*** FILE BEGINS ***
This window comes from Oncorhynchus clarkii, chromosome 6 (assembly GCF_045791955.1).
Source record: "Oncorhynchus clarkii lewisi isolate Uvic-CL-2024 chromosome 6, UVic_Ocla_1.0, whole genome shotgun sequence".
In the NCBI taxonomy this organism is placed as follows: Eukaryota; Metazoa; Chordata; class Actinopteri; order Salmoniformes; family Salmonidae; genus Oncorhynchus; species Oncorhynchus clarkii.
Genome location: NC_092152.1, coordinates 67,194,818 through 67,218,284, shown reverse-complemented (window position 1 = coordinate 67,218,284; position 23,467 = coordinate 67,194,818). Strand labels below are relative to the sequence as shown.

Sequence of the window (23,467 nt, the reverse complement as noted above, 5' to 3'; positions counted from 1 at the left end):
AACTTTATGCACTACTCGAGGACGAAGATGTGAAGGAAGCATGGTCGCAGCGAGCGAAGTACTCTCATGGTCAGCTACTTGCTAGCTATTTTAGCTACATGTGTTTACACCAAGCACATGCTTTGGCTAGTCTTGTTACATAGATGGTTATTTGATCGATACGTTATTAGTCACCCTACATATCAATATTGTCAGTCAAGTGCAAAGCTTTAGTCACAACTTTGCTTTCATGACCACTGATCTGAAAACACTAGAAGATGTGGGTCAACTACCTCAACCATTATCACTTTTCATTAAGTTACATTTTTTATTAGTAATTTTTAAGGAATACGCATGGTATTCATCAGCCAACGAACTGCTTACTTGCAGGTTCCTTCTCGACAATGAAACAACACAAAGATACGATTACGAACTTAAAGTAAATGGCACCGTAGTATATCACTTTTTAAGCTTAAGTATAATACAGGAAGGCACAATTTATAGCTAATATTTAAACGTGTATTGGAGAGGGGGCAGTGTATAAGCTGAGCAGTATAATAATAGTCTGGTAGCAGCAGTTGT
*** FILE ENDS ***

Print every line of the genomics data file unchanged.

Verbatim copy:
This window comes from Oncorhynchus clarkii, chromosome 6 (assembly GCF_045791955.1).
Source record: "Oncorhynchus clarkii lewisi isolate Uvic-CL-2024 chromosome 6, UVic_Ocla_1.0, whole genome shotgun sequence".
In the NCBI taxonomy this organism is placed as follows: Eukaryota; Metazoa; Chordata; class Actinopteri; order Salmoniformes; family Salmonidae; genus Oncorhynchus; species Oncorhynchus clarkii.
Genome location: NC_092152.1, coordinates 67,194,818 through 67,218,284, shown reverse-complemented (window position 1 = coordinate 67,218,284; position 23,467 = coordinate 67,194,818). Strand labels below are relative to the sequence as shown.

Sequence of the window (23,467 nt, the reverse complement as noted above, 5' to 3'; positions counted from 1 at the left end):
AACTTTATGCACTACTCGAGGACGAAGATGTGAAGGAAGCATGGTCGCAGCGAGCGAAGTACTCTCATGGTCAGCTACTTGCTAGCTATTTTAGCTACATGTGTTTACACCAAGCACATGCTTTGGCTAGTCTTGTTACATAGATGGTTATTTGATCGATACGTTATTAGTCACCCTACATATCAATATTGTCAGTCAAGTGCAAAGCTTTAGTCACAACTTTGCTTTCATGACCACTGATCTGAAAACACTAGAAGATGTGGGTCAACTACCTCAACCATTATCACTTTTCATTAAGTTACATTTTTTATTAGTAATTTTTAAGGAATACGCATGGTATTCATCAGCCAACGAACTGCTTACTTGCAGGTTCCTTCTCGACAATGAAACAACACAAAGATACGATTACGAACTTAAAGTAAATGGCACCGTAGTATATCACTTTTTAAGCTTAAGTATAATACAGGAAGGCACAATTTATAGCTAATATTTAAACGTGTATTGGAGAGGGGGCAGTGTATAAGCTGAGCAGTATAATAATAGTCTGGTAGCAGCAGTTGT